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November 12, 2012 - 7:00pm

As dogs age, we generally see changes in their behavior. The playful ball-chasing and constant running around that we associate with puppies gives way to adult dogs napping in the sun and lounging during evening TV time. And with senior dogs, we accept even more slowing down. It is important to remember, however, that old age is not a disease. We need to differentiate between normal behavior changes of aging dogs and abnormal behaviors that can be important signals of pain.

What kind of behavior changes might I see in my dog that could signal pain?


September 12, 2012 - 1:26pm

As cats age, we generally see changes in their behavior. The wild and crazy playful activities we associate with kittens gives way to adult cats sleeping in the sun and prowling around the house. We commonly presume senior cats will take even longer naps in the sun or on our beds. It is important, however, to differentiate normal feline behaviors from abnormal ones, as some behavior changes in aging cats arise from pain and are definitely not normal.

What kind of behavior changes might I see in my cat that could signal pain?

One of the most common pain-associated behavior...

August 7, 2012 - 1:47pm

Many of our clients have called us to ask for help with their dog's thunderstorm fears. Here are some quick tips that may help alleviate, or lessen, your pet's thunderstorm fear:

Develop a retraining program with your veterinarian at Animal Hospital of North Asheville to desensitize your dog to storms. This can include playing a soft tape with recorded thunder and rewarding your dog with treats when he/she exhibits no anxiety. Over time, the intensity of the storm music may be increased and only calm behavior rewarded. Use caution – introducing stimuli too quickly can actually...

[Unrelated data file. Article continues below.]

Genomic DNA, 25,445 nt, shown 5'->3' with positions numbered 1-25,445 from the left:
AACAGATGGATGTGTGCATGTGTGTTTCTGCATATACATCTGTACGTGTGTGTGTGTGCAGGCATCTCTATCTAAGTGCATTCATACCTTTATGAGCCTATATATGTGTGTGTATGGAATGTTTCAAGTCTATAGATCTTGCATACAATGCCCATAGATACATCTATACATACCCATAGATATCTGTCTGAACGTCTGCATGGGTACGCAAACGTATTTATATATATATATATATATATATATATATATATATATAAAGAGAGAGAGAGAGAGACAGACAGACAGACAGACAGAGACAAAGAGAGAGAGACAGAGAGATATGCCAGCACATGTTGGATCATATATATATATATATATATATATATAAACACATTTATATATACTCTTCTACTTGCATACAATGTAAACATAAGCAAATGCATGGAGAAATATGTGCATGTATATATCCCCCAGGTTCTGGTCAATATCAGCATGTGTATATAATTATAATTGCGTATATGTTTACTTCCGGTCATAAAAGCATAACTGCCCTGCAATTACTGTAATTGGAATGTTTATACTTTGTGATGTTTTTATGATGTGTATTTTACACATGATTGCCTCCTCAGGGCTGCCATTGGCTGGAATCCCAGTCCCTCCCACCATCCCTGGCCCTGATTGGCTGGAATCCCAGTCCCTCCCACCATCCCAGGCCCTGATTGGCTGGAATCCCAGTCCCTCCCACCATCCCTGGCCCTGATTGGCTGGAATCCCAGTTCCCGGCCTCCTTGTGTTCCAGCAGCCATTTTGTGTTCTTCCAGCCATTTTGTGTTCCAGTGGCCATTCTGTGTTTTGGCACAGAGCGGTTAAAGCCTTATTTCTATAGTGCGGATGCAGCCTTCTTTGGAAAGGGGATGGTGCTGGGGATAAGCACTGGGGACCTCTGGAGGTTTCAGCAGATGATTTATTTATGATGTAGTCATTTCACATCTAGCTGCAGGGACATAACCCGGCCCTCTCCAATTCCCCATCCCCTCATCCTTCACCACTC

February 28, 2012 - 10:10am

The information in this article was taken from the Humane Society of the United States website, and the AAHA Healthy Pet Website.

Body language, behavior, and vocalizations are keys to understanding the feline mind. You and your cat might speak different languages, but you can still communicate with each other.

Indicators such as the look in your cat's eyes, the tone of her voice, the position of her ears, and the motion of her tail can provide important clues that...

February 10, 2012 - 4:50pm

This article is from the ASPCA website. http://www.aspcabehavior.org

Dogs are very expressive animals. They communicate when they’re feeling happy, sad, nervous, fearful and angry, and they use their faces and bodies to convey much of this information. Dog body language is an elaborate and sophisticated system of nonverbal communication that, fortunately, we can learn to recognize and interpret. Once you learn how to “read” a dog’s postures and signals, you’ll better understand his feelings and motivations and be better able to...

November 5, 2011 - 9:21am

Cats are wonderful to share our homes with, unless they start treating our homes as their bathroom. While most cats are very content to use the litter box for their eliminations, there are a variety of reasons why a cat may stop using the litter pan.

November 22, 2010 - 12:28pm

The Physics of Feline Drinking

This article is from The New York Times

Published: November 11, 2010

Video of how cats lap water, Click Here!

It has taken four highly qualified engineers and a bunch of integral equations to figure it out,...

August 23, 2010 - 3:34pm

Why do animals yawn? Why do cats eat grass? These and other pressing questions were explored in an entertaining animal behavior session at the American Veterinary Medical Association’s annual convention in Atlanta, GA.

Benjamin Hart, DVM, PhD, DACVB, distinguished professor emeritus at the University of California –Davis, spoke about some of the more inexplicable behaviors of companion animals in his talk: “Why do they do that? Purring, yawning, flipping out on catnip, and eating poop.” Read on if you really want to know.



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